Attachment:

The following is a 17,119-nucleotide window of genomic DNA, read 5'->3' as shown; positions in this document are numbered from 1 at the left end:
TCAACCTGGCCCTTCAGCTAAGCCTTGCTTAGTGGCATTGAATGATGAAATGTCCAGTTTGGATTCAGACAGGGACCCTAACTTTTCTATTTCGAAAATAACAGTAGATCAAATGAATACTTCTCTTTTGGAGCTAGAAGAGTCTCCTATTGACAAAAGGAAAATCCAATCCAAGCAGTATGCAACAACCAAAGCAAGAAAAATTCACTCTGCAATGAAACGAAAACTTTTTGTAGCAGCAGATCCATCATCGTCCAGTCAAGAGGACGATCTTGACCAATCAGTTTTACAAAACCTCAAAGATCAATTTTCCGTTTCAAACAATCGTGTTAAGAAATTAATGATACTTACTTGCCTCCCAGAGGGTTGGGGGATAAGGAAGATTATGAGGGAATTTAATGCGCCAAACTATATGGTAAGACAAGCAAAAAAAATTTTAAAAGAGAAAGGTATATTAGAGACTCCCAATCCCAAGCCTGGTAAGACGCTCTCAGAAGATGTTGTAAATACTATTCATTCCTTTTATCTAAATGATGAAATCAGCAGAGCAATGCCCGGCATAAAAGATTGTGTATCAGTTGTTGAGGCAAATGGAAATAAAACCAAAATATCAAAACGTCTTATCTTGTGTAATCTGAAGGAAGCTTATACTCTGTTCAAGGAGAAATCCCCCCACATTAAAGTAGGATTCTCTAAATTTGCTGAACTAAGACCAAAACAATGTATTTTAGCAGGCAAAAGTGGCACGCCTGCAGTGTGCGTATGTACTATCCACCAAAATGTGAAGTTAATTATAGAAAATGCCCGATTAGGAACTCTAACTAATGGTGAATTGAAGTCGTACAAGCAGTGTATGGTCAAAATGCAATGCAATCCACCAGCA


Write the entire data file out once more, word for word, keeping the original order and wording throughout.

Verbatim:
The following is a 17,119-nucleotide window of genomic DNA, read 5'->3' as shown; positions in this document are numbered from 1 at the left end:
TCAACCTGGCCCTTCAGCTAAGCCTTGCTTAGTGGCATTGAATGATGAAATGTCCAGTTTGGATTCAGACAGGGACCCTAACTTTTCTATTTCGAAAATAACAGTAGATCAAATGAATACTTCTCTTTTGGAGCTAGAAGAGTCTCCTATTGACAAAAGGAAAATCCAATCCAAGCAGTATGCAACAACCAAAGCAAGAAAAATTCACTCTGCAATGAAACGAAAACTTTTTGTAGCAGCAGATCCATCATCGTCCAGTCAAGAGGACGATCTTGACCAATCAGTTTTACAAAACCTCAAAGATCAATTTTCCGTTTCAAACAATCGTGTTAAGAAATTAATGATACTTACTTGCCTCCCAGAGGGTTGGGGGATAAGGAAGATTATGAGGGAATTTAATGCGCCAAACTATATGGTAAGACAAGCAAAAAAAATTTTAAAAGAGAAAGGTATATTAGAGACTCCCAATCCCAAGCCTGGTAAGACGCTCTCAGAAGATGTTGTAAATACTATTCATTCCTTTTATCTAAATGATGAAATCAGCAGAGCAATGCCCGGCATAAAAGATTGTGTATCAGTTGTTGAGGCAAATGGAAATAAAACCAAAATATCAAAACGTCTTATCTTGTGTAATCTGAAGGAAGCTTATACTCTGTTCAAGGAGAAATCCCCCCACATTAAAGTAGGATTCTCTAAATTTGCTGAACTAAGACCAAAACAATGTATTTTAGCAGGCAAAAGTGGCACGCCTGCAGTGTGCGTATGTACTATCCACCAAAATGTGAAGTTAATTATAGAAAATGCCCGATTAGGAACTCTAACTAATGGTGAATTGAAGTCGTACAAGCAGTGTATGGTCAAAATGCAATGCAATCCACCAGCA